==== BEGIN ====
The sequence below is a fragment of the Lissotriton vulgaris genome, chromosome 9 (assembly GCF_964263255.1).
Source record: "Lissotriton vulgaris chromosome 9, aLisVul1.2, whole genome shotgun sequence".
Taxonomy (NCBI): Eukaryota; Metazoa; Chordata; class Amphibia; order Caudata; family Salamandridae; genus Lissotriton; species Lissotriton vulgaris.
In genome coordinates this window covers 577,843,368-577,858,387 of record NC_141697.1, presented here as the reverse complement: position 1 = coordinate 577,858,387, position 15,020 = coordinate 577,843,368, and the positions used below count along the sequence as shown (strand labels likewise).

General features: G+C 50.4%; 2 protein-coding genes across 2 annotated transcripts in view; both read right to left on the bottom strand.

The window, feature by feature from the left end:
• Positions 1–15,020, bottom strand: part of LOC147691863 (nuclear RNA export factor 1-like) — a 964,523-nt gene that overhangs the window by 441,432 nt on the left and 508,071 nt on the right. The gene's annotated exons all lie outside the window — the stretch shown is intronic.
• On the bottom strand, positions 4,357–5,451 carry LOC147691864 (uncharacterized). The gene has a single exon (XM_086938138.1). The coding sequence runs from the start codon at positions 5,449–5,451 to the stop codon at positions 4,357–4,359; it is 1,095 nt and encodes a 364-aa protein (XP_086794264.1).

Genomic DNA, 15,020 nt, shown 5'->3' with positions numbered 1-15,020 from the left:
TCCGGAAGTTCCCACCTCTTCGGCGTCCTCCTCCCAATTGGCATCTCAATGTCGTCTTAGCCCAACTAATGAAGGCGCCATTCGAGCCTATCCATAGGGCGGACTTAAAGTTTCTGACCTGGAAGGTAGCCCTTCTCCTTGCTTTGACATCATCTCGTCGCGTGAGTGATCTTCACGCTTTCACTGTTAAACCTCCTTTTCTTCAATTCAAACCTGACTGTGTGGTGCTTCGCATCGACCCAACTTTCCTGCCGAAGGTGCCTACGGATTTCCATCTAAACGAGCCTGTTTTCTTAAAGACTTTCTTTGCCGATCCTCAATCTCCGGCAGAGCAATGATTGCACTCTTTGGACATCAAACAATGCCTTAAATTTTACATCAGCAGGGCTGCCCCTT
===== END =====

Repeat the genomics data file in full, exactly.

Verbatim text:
The sequence below is a fragment of the Lissotriton vulgaris genome, chromosome 9 (assembly GCF_964263255.1).
Source record: "Lissotriton vulgaris chromosome 9, aLisVul1.2, whole genome shotgun sequence".
Taxonomy (NCBI): Eukaryota; Metazoa; Chordata; class Amphibia; order Caudata; family Salamandridae; genus Lissotriton; species Lissotriton vulgaris.
In genome coordinates this window covers 577,843,368-577,858,387 of record NC_141697.1, presented here as the reverse complement: position 1 = coordinate 577,858,387, position 15,020 = coordinate 577,843,368, and the positions used below count along the sequence as shown (strand labels likewise).

General features: G+C 50.4%; 2 protein-coding genes across 2 annotated transcripts in view; both read right to left on the bottom strand.

The window, feature by feature from the left end:
• Positions 1–15,020, bottom strand: part of LOC147691863 (nuclear RNA export factor 1-like) — a 964,523-nt gene that overhangs the window by 441,432 nt on the left and 508,071 nt on the right. The gene's annotated exons all lie outside the window — the stretch shown is intronic.
• On the bottom strand, positions 4,357–5,451 carry LOC147691864 (uncharacterized). The gene has a single exon (XM_086938138.1). The coding sequence runs from the start codon at positions 5,449–5,451 to the stop codon at positions 4,357–4,359; it is 1,095 nt and encodes a 364-aa protein (XP_086794264.1).

Genomic DNA, 15,020 nt, shown 5'->3' with positions numbered 1-15,020 from the left:
TCCGGAAGTTCCCACCTCTTCGGCGTCCTCCTCCCAATTGGCATCTCAATGTCGTCTTAGCCCAACTAATGAAGGCGCCATTCGAGCCTATCCATAGGGCGGACTTAAAGTTTCTGACCTGGAAGGTAGCCCTTCTCCTTGCTTTGACATCATCTCGTCGCGTGAGTGATCTTCACGCTTTCACTGTTAAACCTCCTTTTCTTCAATTCAAACCTGACTGTGTGGTGCTTCGCATCGACCCAACTTTCCTGCCGAAGGTGCCTACGGATTTCCATCTAAACGAGCCTGTTTTCTTAAAGACTTTCTTTGCCGATCCTCAATCTCCGGCAGAGCAATGATTGCACTCTTTGGACATCAAACAATGCCTTAAATTTTACATCAGCAGGGCTGCCCCTT